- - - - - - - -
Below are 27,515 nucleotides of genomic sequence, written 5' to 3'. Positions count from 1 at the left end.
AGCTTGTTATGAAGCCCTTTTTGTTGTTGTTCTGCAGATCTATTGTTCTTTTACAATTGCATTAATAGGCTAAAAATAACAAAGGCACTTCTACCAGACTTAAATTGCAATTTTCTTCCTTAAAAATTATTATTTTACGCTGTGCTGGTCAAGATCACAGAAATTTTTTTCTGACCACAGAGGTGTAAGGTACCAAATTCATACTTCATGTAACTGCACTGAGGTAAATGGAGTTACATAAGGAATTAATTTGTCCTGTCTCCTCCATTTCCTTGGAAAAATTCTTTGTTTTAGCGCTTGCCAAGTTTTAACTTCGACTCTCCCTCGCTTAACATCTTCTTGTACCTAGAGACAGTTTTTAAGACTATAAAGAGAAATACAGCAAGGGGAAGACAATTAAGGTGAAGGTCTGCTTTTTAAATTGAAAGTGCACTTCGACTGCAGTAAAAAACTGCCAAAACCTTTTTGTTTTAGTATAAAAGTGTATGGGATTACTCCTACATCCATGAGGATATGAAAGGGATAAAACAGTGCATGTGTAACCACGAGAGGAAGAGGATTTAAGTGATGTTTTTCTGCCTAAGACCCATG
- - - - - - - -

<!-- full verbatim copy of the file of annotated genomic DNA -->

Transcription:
Below are 27,515 nucleotides of genomic sequence, written 5' to 3'. Positions count from 1 at the left end.
AGCTTGTTATGAAGCCCTTTTTGTTGTTGTTCTGCAGATCTATTGTTCTTTTACAATTGCATTAATAGGCTAAAAATAACAAAGGCACTTCTACCAGACTTAAATTGCAATTTTCTTCCTTAAAAATTATTATTTTACGCTGTGCTGGTCAAGATCACAGAAATTTTTTTCTGACCACAGAGGTGTAAGGTACCAAATTCATACTTCATGTAACTGCACTGAGGTAAATGGAGTTACATAAGGAATTAATTTGTCCTGTCTCCTCCATTTCCTTGGAAAAATTCTTTGTTTTAGCGCTTGCCAAGTTTTAACTTCGACTCTCCCTCGCTTAACATCTTCTTGTACCTAGAGACAGTTTTTAAGACTATAAAGAGAAATACAGCAAGGGGAAGACAATTAAGGTGAAGGTCTGCTTTTTAAATTGAAAGTGCACTTCGACTGCAGTAAAAAACTGCCAAAACCTTTTTGTTTTAGTATAAAAGTGTATGGGATTACTCCTACATCCATGAGGATATGAAAGGGATAAAACAGTGCATGTGTAACCACGAGAGGAAGAGGATTTAAGTGATGTTTTTCTGCCTAAGACCCATG